July 19th, 2012
Pulling Words Up By Their Roots

There’s been a ton of articles published over the years about writer’s block and writing yourself into a corner, but very few writers discuss the difficulty of pulling words out by their roots. The latter happens when a writer is working on a story that for whatever reason doesn’t thrill them. Burn out is a major factor when this occurs. Rarely does it have anything to do with the quality of the story itself.

Writers often find themselves writing books/novellas because they’re contractually obligated to or they have to in order to survive financially. This is something that all writers face eventually, especially if they’ve been in the publishing business for a while.

I think it’s happening more and more with the onset of Indie publishing. Writers have taken on a tremendous amount of responsibilities, many of which have nothing to do with writing a book. The work it seems does not end. It can be extremely overwhelming and exhausting. For midlist writers like me, and many others, there isn’t much choice, but to continue on. Why? Because we’ve hit a level of success with Indie publishing that can’t be matched by N.Y. This in itself is a great thing. Something I never thought would happen. Prior to the onset of Indie publishing, writers were at the mercy of the publishing industry. Not so much anymore. But that freedom hasn’t come without its costs.

There is no way I could make the kind of money that I’m making with my Indie publishing in N.Y.–at least not with my adult work. That may change if I ever get published in the young adult market, but I don’t expect it to change for my other work. There are two kinds of successful Indie authors. There are the ones that hit it out of the park with one book. And there are the ones that have a big enough library to make up for not hitting it out of the park.

I’m one of those authors that have cumulative sales. No ‘one’ book stands out as a bestseller. I’ve had a few books make it onto Amazon’s Fantasy/Futuristic bestseller list, ranking as high as number 3, but none have dropped below the 200 mark on the overall list. Thus far this year, I’ve sold a little over 51,000 ebooks. Contrary to popular belief, that doesn’t help me when it comes to getting a N.Y. book deal. (Again, those are cumulative sales, not breakout bestsellers.) N.Y. (and agents) like breakout bestsellers.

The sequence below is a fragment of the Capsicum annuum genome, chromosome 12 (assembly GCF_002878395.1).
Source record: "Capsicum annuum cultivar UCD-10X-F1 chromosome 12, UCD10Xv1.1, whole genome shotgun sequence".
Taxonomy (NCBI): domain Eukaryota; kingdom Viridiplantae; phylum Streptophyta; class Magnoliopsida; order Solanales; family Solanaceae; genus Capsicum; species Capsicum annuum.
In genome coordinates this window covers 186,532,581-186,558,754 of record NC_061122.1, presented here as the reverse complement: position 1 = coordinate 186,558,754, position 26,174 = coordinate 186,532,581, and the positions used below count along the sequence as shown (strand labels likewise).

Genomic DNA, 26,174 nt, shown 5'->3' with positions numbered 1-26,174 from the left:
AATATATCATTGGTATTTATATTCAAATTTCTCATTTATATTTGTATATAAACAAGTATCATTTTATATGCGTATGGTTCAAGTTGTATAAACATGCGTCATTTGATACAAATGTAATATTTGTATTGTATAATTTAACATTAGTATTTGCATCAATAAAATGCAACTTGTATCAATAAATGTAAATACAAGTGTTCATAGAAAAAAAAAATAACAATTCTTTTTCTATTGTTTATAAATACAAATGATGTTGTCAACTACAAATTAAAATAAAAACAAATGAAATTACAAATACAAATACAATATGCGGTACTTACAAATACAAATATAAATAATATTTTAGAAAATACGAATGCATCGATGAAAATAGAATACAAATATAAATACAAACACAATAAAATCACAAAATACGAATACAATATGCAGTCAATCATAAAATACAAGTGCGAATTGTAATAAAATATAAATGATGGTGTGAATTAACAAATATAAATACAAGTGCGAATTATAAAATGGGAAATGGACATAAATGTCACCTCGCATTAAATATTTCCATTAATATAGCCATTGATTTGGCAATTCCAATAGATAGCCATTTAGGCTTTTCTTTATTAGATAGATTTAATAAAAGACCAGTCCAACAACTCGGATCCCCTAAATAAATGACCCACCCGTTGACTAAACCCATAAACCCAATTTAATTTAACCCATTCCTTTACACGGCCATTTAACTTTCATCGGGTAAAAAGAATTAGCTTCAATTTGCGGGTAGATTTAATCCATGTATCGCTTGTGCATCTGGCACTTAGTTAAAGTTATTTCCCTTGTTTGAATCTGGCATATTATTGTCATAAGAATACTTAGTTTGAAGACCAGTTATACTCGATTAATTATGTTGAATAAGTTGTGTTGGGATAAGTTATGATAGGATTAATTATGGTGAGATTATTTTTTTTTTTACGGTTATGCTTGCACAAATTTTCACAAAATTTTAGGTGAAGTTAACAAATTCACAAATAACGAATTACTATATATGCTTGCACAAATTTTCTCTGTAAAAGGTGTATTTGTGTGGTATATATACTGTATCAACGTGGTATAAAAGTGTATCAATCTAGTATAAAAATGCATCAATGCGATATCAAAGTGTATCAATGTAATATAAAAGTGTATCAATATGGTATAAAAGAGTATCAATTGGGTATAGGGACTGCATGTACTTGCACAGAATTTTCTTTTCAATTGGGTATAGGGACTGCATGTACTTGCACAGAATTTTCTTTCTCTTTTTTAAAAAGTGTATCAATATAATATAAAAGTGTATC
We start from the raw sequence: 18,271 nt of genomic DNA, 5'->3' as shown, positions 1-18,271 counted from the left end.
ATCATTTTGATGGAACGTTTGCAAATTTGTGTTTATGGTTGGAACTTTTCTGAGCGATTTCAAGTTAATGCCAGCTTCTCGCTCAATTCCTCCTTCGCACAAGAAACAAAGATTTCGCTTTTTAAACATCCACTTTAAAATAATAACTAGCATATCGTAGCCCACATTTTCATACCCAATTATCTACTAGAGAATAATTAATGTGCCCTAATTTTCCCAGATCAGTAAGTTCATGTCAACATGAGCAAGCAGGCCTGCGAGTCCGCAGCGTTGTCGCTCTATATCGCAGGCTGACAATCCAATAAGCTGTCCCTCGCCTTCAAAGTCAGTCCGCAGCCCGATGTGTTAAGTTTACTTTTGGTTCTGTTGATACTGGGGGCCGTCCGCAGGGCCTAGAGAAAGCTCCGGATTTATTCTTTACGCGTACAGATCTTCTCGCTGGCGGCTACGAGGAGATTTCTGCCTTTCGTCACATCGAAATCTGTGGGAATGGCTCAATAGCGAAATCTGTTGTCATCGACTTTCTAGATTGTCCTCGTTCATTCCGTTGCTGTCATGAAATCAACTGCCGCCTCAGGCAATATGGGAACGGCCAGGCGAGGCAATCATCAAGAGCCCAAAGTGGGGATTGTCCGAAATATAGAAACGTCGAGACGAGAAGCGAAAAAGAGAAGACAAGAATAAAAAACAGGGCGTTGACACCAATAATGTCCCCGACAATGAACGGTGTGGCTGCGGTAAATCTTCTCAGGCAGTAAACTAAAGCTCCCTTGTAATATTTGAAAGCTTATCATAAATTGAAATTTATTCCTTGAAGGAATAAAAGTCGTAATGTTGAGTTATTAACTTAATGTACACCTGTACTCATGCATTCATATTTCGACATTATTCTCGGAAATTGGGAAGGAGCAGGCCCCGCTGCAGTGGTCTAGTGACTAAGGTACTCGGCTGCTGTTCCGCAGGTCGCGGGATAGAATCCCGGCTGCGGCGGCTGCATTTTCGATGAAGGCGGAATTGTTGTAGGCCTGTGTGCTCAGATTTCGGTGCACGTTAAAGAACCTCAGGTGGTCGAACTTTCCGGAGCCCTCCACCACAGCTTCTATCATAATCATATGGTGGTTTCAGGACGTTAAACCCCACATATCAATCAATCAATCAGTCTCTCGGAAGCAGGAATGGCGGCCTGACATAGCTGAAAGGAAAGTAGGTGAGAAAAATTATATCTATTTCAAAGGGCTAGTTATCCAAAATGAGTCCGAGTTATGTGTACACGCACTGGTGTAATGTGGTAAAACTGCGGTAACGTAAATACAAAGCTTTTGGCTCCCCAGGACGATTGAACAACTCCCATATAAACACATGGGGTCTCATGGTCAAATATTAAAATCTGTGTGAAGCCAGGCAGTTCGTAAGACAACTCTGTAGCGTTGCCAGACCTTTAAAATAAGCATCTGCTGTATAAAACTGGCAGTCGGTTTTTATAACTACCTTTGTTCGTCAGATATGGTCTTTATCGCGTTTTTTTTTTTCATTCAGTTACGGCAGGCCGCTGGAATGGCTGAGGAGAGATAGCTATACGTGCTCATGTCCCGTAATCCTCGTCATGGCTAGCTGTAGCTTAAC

What does this all mean? It means that a lot of authors (me included) have to keep releasing new books at a fairly regular pace to keep sales up. That will mean pulling a lot more words up by their roots, while we search for a way to balance what we ‘have’ to write with what we ‘want’ to write. Ultimately, I suppose that’s nothing new. Writers have been walking that fine line for centuries. The line is just a little slippery now. 🙂

4 comments to “Pulling Words Up By Their Roots”

  1. No matter how you slice it or title it, my friend, 51,000 e-books smells like success to me. That is fantastic!

  2. Bernard, Thanks! I’m grateful that the books have done as well as they have, but I admit that I do wish one or two would take off, so I wouldn’t have to schedule a release quite so often. 😉

  3. I feel your…well, pain.

    I have an indie publishing schedule — a moderately ambitious one — that stretches for the next five years. I know it’s the only way I’m going to thrive in the industry.

    But the book I’m currently writing is doing exactly what you’re describing — fighting me every step of the way. It wasn’t the book I wanted to write, right now. But sales and reader expectations said I had to write it. It’s been a long hard slog. Every page completed has been a victory.

    I’m already behind schedule because of it and my sales are showing the impact.

    That’s indie life for you.


  4. Tracy, WOW! A five YEAR schedule??? Impressive! I can barely schedule what I plan to write next year, much less five years out. That’s wonderful. I agree that you definitely have to put a lot out there in order to thrive with Indie publishing, unless you’re lucky enough to hit it out of the park with a book.

    I think you summed my problem up exactly. This book wasn’t the book I wanted to write at this time. Perhaps later, but not right now. I think I’ll try to learn from this particular lesson because it doesn’t do me or the reader any good if I’m fighting a book all the way through. At this point, I’m just grateful it’s not a novel.

    You are not alone on being behind schedule. I am two weeks behind and counting. 🙁

    Yes, it is. *ggg